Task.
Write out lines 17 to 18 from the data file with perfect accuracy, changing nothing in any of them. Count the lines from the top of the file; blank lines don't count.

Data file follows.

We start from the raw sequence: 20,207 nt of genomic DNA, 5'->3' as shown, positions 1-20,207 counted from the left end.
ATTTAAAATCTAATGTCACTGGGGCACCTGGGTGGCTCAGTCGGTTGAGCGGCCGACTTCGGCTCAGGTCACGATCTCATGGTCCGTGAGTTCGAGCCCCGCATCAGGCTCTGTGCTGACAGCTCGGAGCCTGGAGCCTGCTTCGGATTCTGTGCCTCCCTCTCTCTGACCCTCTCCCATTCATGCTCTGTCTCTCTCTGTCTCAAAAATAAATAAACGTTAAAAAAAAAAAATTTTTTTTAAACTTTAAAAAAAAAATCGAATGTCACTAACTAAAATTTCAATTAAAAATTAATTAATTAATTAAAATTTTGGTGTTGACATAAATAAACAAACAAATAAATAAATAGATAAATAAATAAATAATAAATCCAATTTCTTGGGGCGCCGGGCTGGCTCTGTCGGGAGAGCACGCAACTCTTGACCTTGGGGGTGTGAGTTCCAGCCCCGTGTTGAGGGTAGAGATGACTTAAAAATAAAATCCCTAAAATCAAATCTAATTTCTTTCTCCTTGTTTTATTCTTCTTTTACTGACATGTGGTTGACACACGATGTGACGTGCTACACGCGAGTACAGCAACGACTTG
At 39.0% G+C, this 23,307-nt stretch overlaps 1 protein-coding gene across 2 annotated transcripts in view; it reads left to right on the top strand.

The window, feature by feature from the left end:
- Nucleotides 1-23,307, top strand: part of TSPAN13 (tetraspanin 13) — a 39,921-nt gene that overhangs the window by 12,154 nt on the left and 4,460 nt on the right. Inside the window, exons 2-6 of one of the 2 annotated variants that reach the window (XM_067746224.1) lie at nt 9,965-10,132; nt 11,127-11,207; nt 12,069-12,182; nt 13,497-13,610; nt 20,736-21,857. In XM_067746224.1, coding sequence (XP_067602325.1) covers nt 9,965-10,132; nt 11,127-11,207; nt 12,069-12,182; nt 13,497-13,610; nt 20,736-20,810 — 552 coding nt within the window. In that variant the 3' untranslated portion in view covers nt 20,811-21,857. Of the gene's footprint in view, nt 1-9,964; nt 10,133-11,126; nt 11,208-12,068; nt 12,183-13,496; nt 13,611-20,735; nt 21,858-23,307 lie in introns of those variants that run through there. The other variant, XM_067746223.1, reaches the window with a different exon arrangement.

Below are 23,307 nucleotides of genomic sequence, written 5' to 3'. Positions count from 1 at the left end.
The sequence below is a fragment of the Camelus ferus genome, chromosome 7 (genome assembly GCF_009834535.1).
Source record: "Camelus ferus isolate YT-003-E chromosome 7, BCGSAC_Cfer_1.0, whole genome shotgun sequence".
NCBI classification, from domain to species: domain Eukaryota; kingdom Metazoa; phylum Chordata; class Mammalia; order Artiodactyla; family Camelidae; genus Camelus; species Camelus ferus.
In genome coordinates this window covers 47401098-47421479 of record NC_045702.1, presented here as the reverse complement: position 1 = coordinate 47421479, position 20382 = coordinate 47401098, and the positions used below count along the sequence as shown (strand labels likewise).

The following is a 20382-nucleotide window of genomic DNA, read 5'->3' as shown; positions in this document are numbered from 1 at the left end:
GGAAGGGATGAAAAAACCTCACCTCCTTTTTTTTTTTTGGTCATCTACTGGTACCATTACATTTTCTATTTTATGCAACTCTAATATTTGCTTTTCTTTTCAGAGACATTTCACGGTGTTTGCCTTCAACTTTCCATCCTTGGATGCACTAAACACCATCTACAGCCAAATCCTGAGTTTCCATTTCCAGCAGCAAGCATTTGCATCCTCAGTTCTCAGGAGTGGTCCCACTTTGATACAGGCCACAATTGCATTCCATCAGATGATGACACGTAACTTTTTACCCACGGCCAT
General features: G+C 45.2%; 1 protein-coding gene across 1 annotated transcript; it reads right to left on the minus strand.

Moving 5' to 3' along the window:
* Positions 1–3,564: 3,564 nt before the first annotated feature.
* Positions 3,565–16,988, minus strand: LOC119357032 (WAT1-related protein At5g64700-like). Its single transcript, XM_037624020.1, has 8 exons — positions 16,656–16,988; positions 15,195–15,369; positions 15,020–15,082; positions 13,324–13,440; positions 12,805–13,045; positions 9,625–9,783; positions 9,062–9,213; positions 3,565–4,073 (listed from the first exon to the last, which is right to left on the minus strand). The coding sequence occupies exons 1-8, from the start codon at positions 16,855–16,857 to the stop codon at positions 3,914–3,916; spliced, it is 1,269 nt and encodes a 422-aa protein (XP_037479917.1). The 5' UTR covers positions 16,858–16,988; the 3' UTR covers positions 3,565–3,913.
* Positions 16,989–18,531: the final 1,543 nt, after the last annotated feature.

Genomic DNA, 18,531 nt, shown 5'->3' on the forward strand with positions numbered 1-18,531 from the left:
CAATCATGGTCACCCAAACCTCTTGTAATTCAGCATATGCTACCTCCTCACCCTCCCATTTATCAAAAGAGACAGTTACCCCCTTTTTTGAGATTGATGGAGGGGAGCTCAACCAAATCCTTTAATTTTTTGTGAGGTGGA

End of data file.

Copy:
* Positions 16,989–18,531: the final 1,543 nt, after the last annotated feature.

Genomic DNA, 18,531 nt, shown 5'->3' on the forward strand with positions numbered 1-18,531 from the left: